Jones graduated from the College of Wooster, with a double major in Sociology and Religion, with a concentration in Black and African Studies. After graduation, she began working with non-profit organizations and continued for 28 years in positions of program development, grant writing, communications, and fundraising. She has held artist residencies at the Museum of Contemporary Art in Cleveland, Ohio and Karamu House: A Room in the House. She is also a teaching artist, working at the Cleveland Museum of Art and Art House - Urban Bright Arts in Education Program & Orange Recreation Center.

Dalton Gallery

AnceSTORY Events
Artist Residency with Joyce Morrow Jones
May 18 - 20, 2023 | June 15 - 18, 2023
in partnership with


AnceSTORY Events


Dialing Out
works by Dylan Bannister

May 19 - July 8
, 2023
Thursday, June 15, 2023 | 5:30 - 7:30 PM​


Website |

Instagram |


This exhibition consists of selected works from my ongoing Pay phones on Film series, in which I am photographically documenting the remains of public telephones, strictly using 35mm film. Most are in disrepair, some have been reclaimed by nature, though a select few still yield a dial tone. The resulting images are presented here as photo transfers on shaped panels.


The process for these works begins as a sort of scavenger hunt: when I travel, I am scoping out the remnants of these public fixtures that have held out and avoided removal. Finding pay phones to photograph in the current age requires me to search in unconventional places, to look past the veil of hiding in plain sight, and to pull these relics out of the peripheral view.


The role that film plays in these images is an essential one, as its luminous qualities are omnipresent, and I find it fitting to utilize a medium that has been pushed to the wayside by many of the same technological advances that made the pay phone largely obsolete. When composing images for this series, I take into account the individual characteristics and surrounding atmosphere in each location. As each pay phone has its own history and worn aesthetic, I consider this to be a series of portraits, despite the subjects’ inanimacy. Additionally, I view the surrounding fixtures such as bollards, air compressors, utility poles, etc. as recurring characters throughout the series.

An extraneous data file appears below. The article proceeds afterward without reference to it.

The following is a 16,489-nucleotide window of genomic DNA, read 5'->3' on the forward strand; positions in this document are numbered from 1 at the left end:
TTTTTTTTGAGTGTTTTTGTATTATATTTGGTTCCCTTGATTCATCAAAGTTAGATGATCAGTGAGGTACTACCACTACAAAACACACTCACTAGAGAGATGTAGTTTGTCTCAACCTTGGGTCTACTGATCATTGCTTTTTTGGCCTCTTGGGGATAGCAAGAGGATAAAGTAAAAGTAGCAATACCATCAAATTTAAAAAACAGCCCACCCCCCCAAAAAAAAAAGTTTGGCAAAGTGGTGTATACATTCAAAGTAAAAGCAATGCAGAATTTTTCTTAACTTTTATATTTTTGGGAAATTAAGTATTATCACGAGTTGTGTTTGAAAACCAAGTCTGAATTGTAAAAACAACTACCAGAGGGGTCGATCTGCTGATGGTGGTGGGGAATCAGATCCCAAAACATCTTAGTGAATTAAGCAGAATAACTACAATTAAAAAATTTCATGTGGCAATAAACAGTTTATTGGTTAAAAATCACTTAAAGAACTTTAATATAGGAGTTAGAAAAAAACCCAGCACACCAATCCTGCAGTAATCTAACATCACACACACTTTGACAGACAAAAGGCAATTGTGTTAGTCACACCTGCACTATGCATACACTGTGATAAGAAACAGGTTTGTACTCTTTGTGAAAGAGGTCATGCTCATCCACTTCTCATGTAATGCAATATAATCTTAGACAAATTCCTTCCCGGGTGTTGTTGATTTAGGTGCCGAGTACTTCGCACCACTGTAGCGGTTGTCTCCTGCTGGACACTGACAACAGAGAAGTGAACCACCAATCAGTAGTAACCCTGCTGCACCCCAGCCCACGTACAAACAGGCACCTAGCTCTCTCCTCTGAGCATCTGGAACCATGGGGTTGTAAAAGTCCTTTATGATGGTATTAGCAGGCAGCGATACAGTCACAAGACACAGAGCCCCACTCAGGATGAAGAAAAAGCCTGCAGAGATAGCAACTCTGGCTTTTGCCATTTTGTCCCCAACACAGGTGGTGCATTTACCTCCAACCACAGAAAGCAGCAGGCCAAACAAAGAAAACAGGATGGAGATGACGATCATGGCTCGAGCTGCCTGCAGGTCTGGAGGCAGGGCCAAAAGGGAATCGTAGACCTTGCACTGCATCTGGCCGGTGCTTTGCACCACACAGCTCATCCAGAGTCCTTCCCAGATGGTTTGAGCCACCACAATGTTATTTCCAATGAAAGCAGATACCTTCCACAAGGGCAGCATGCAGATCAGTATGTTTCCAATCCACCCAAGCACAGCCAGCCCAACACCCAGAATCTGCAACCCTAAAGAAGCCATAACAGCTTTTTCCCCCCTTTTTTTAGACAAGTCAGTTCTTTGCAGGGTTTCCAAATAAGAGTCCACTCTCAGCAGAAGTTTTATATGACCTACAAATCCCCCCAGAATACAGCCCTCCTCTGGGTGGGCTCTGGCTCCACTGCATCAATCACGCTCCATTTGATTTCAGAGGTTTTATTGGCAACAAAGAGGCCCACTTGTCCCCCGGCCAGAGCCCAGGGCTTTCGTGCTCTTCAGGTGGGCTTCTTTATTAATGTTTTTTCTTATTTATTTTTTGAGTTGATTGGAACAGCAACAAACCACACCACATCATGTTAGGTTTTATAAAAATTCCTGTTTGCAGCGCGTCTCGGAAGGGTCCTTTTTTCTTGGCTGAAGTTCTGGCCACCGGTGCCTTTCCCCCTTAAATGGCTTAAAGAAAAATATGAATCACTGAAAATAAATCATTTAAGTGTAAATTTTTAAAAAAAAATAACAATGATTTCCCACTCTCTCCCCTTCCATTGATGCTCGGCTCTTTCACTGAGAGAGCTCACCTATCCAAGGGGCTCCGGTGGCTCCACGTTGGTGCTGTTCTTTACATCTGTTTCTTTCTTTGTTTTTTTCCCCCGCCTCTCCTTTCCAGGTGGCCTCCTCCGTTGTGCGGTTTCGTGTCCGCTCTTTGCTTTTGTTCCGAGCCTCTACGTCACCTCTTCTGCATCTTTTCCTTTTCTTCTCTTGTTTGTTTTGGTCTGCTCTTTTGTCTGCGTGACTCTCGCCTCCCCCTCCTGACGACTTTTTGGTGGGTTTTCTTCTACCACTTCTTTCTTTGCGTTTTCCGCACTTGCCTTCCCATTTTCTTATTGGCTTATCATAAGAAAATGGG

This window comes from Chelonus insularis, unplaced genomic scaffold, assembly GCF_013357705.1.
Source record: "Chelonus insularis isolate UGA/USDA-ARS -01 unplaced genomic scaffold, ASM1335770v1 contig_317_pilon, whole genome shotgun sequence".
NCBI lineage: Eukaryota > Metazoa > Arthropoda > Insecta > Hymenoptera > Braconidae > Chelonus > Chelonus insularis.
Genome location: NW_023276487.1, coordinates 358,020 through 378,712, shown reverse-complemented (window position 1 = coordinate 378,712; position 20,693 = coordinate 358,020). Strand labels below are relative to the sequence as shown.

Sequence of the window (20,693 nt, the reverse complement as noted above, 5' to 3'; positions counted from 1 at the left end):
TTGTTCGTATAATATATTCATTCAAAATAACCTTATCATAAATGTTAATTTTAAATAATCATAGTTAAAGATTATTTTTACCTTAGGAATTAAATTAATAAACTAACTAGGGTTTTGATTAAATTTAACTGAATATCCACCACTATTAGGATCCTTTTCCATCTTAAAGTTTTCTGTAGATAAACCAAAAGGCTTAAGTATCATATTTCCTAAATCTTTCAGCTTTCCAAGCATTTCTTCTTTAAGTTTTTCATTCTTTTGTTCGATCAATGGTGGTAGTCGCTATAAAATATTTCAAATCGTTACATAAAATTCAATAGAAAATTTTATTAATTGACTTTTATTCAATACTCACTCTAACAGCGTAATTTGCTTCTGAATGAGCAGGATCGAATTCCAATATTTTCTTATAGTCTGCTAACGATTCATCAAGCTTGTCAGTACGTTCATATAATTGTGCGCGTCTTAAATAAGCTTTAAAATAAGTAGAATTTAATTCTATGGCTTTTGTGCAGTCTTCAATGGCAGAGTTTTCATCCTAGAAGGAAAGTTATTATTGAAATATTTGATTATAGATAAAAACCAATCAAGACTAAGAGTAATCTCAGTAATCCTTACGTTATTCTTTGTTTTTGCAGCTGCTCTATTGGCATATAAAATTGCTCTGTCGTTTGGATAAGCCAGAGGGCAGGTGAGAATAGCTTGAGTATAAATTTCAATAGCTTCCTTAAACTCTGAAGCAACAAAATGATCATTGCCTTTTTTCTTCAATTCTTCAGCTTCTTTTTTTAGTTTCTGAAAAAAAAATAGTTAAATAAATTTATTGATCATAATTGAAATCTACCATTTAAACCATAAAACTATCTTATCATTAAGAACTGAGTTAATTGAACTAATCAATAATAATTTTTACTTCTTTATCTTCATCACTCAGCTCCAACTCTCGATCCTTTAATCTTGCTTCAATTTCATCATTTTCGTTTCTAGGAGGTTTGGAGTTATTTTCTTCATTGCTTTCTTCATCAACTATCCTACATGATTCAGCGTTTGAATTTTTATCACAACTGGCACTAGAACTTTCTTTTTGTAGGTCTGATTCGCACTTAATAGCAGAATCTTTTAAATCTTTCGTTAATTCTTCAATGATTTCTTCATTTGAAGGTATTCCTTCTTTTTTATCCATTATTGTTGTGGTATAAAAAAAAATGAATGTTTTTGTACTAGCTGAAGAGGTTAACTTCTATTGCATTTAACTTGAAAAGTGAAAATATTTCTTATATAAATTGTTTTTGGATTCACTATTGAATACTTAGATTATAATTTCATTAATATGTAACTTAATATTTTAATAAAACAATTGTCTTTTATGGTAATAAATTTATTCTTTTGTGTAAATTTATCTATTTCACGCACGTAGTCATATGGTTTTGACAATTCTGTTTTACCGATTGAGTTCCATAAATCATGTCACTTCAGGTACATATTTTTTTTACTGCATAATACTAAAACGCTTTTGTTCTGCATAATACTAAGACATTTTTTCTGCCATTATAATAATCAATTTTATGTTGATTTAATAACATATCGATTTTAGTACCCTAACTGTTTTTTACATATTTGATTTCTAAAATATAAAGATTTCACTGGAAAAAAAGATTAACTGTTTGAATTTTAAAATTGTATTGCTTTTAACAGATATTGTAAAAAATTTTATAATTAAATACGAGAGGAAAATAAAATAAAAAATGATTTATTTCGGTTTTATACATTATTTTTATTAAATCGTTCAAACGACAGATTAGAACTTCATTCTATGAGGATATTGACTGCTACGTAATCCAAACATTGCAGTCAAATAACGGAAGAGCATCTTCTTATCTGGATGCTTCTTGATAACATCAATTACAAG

Rather than printing and framing the resulting images, I have elected to present them instead as photo transfers on shaped panels. As a result of the transfer process, the images are interrupted by imperfections that may reflect mark-making and brushstrokes - not unlike the weathered surfaces of the pay phones themselves. The panels are intentionally fashioned to mimic the rounded-rectangular shape common in phone booth enclosures, and their sides are hand-painted in coordination with the image. The resulting pieces are art objects that I physically create, bringing together processes from multiple mediums.


As a member of the final generation to utilize pay phones for their intended purpose before their hasty abandonment, I aim to explore the urban decay causing these once-vital public utilities to fall into disuse and disrepair, and to keep them alive through this body of work. I hope to summon feelings of nostalgia in those who recognize them immediately, and to evoke curiosity and wonder in those who do not.


Note: Images with “(R.I.P.)” in their title indicate locations which have had their pay phones removed since photographing them.



Dylan Bannister is a visual artist whose multi-disciplinary works are based in memory, nostalgia, and antiquated tech. He maintains his studio practice in Rock Hill, SC, where he engages with the town’s growing arts community. Bannister earned his B.F.A. from Winthrop University in 2016, where he then taught as an Adjunct Instructor of Fine Arts for two academic years. Having exhibited throughout the southeast, he has also organized and curated exhibitions, designed web-based galleries, and assisted other artists.


In 2022, Bannister joined the ArtPop Street Gallery staff as Project Manager of its Inspiration Projects division, where he contributes to the nonprofit's mission to make art more accessible to the communities it serves, while bringing paid opportunities to local artists.

Perimeter Galley


Compass Prep Photo Exhibit

EXHIBITION | May 19 - July
 8, 2023
Friday, June 2
, 2023 | 5:30 - 7:30 PM​

Compass Prep is a multifaceted environment where we partner with home-school parents to give students in grades 9 through 12 a place to grow socially and intellectually. The structure of Compass Prep fosters growth and academic success and also offers opportunities to encourage the whole person. Classes are provided by independent instructors and are at instruction levels needed for college preparation. Social activities for peer-group interactions are planned monthly alongside meaningful, community service projects throughout the year.This well rounded approach satisfies the home-schooled, high school students' need for independence and fellowship.​

Lewandowski Gallery

For private viewings, call
(803) 328-2787

For inquiries, contact:
Devann Gardner
Gallery Manager